Wednesday, February 9, 2011

The Shame Of It All ...

I guess some of you figured I had fallen off the face of the earth or my husband had discovered my credit card bill and put a quick end to my collecting frenzy.  Others of you probably figured my dolls had gotten together and decided to tie me up in a box somewhere to let me see how it feels.

Which brings me to my blog this week.  My first NRFB purchase this year was Elise.  As many of you know, one of my New Year's Resolutions was to not purchase any more dolls and keep them in their boxes.  Either they come out of the box, or they get passed on to another collector.  I even posted a ballot for this doll to allow my followers to help me make my decision.  The majority rules ... Blue Blood Elise came out of the box.



 I was very nervous about releasing her because she was so pristine.  Her box was signed by Jason Wu and she is #33 of 350 dolls produced.  Even though I got her at a great price (at least according to what her going price is), I was very hesitant.  Anytime I pay more than $150 for a doll, I am uncomfortable playing with her.  As a teacher, that's a lot of money for me.

I feel like many NRFB collectors are sometimes shamed by other collectors for leaving their dolls in the box.  You hear things like "Boxes are dolly prisons."  "They want to be out."  "They need to be played with to be appreciated."  "How could you do this to these wonderful girls?"  I know I've felt this shame myself.  I don't believe it is malicious or intended to be mean.  Those who love playing with their dolls truly believe them to have character and personality.  I know Chaundra is just full of attitude.
My husband recently told me that I should take all of the dolls out I plan to keep, display them, and "enjoy" them.  Afterall, I worked hard for the money I spent on them.  It's hard to explain to someone that sometimes you can "enjoy" a doll just as much from gazing at her perfect beauty within her original packaging.  There is something satisfying from the knowledge that this doll has never felt human hands.  It's a sense of purity.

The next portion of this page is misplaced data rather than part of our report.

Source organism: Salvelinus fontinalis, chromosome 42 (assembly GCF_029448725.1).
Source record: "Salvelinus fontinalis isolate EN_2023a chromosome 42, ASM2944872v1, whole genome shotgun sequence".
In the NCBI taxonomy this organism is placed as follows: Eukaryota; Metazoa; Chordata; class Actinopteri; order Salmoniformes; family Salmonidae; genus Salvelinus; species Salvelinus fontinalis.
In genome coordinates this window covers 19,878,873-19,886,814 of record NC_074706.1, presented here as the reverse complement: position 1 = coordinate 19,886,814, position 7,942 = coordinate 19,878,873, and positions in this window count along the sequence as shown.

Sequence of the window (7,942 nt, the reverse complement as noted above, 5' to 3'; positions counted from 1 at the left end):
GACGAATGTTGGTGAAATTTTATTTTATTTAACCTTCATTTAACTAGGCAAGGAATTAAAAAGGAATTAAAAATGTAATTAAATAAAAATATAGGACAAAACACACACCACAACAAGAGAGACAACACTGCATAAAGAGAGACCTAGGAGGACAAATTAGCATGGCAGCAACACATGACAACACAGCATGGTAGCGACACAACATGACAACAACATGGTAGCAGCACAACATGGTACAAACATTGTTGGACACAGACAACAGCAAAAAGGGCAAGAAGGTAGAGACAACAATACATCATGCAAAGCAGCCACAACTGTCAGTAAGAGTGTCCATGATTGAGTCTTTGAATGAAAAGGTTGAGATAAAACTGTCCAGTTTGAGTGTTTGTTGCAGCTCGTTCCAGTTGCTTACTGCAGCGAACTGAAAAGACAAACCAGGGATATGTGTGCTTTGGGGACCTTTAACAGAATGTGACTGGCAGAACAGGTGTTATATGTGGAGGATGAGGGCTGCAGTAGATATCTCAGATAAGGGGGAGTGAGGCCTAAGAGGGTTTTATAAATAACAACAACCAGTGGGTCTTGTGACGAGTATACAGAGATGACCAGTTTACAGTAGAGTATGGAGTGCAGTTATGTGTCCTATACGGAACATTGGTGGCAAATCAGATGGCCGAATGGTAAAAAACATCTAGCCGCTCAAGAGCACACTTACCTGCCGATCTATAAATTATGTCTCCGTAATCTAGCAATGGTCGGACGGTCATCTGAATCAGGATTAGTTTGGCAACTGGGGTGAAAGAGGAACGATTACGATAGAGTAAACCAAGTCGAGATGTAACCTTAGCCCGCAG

As such, on the flip side, NRFB collectors may feel like deboxers are "damaging works of art."  "You wouldn't change the hair on the Mona Lisa or put a new body on the Venus de Milo, would you?"  NRFB dolls view collecting dolls much like collecting little original pieces of artwork.  There's nothing wrong with that view either.
 
I will not deny that Elise needed to be removed from her packaging to be fully appreciated.  She is gorgeous.  There's no doubt about that.  I believe the Festive Decadence Agnes dress looks better on her than the dress she originally came wearing.  I enjoyed photographing her and do not regret taking her out of her box at all.  I'm glad I did.  She adds a very special element to my collection.   I don't know if I will change her hair or not.  I like it like it is for now.

I counted my dolls.  Right now I have 69 dolls on display.  I also have 56 dolls in their boxes.  Some will come out eventually, but I really do get satisfaction from keeping some of them just as they are.  At least for now.  These include A Brighter Side Kyori which is the only Atelier Giftset I own.  I love how it is presented.


I know that Glow Vanessa will be released someday.  But I really do love her in her dress and she looks lucious just as she is.

Intimately Acquanted Luchia was the very first Luchia and I am in love with how much she looks like Helena Bonham Carter.  I can't imagine her redressed.  She is exquisite.


And Integrity's tribute to Karen Walker cannot be matched.  This giftset is perfect in every way.  I just cannot bring myself to take out Born To Gamble Kyori.  For now, she remains NRFB.

I'm not going to allow myself to feel guilty for keeping these dolls in their boxes.  I have 69 other dolls that overwhelm me daily to be redressed and played with.  These other girls represent, what I believe to be, some of the best presentations of Integrity Dolls ever.  I'm proud to own them and get a thrill by taking them out occasionally and enjoying them thoroughly just by looking at them in their original presentations.  I guess I am "part deboxer" and "part NRFB".  I like to think of it as a happy balance.
Everyone has the right to collect dolls and enjoy them in their own special way.  I believe we should all support our fellow collectors regardless of whether they debox or leave their dolls pristine.  That's one thing I love about collecting dolls, there are so many supportive, loving, and wonderful people in the hobby.

I am going to try to stick to my New Year's Resolution however trying it might be.  I just know this year I will find at least one doll I resist setting free.  It will be a test of my will power.   Maybe I can compromise.  I can release another doll for any doll I decide to keep in her box.  What do you think?